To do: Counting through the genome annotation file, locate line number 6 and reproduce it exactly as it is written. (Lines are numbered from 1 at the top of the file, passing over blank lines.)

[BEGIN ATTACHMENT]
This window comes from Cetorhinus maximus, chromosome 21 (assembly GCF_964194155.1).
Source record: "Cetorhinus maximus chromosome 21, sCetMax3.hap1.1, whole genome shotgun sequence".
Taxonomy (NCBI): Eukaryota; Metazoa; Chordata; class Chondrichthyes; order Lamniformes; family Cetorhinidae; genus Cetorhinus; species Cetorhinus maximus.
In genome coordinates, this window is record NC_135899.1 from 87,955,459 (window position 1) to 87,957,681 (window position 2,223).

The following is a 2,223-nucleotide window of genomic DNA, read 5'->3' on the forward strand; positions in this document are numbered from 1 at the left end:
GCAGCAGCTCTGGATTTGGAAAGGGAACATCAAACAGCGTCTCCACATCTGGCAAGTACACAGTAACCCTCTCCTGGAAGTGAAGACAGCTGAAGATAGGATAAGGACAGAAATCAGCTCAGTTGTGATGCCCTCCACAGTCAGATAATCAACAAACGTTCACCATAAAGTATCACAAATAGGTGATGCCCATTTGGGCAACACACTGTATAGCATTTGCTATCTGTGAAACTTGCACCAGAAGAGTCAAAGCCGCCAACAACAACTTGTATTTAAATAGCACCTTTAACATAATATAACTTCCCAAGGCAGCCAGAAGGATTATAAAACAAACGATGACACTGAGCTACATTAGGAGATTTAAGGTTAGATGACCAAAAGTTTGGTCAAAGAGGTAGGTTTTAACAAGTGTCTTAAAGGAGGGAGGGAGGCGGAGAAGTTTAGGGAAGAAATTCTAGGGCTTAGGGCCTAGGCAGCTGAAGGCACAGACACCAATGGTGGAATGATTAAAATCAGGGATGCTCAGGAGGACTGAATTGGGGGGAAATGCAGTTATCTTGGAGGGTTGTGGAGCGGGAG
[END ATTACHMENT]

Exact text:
GCAGCAGCTCTGGATTTGGAAAGGGAACATCAAACAGCGTCTCCACATCTGGCAAGTACACAGTAACCCTCTCCTGGAAGTGAAGACAGCTGAAGATAGGATAAGGACAGAAATCAGCTCAGTTGTGATGCCCTCCACAGTCAGATAATCAACAAACGTTCACCATAAAGTATCACAAATAGGTGATGCCCATTTGGGCAACACACTGTATAGCATTTGCTATCTGTGAAACTTGCACCAGAAGAGTCAAAGCCGCCAACAACAACTTGTATTTAAATAGCACCTTTAACATAATATAACTTCCCAAGGCAGCCAGAAGGATTATAAAACAAACGATGACACTGAGCTACATTAGGAGATTTAAGGTTAGATGACCAAAAGTTTGGTCAAAGAGGTAGGTTTTAACAAGTGTCTTAAAGGAGGGAGGGAGGCGGAGAAGTTTAGGGAAGAAATTCTAGGGCTTAGGGCCTAGGCAGCTGAAGGCACAGACACCAATGGTGGAATGATTAAAATCAGGGATGCTCAGGAGGACTGAATTGGGGGGAAATGCAGTTATCTTGGAGGGTTGTGGAGCGGGAG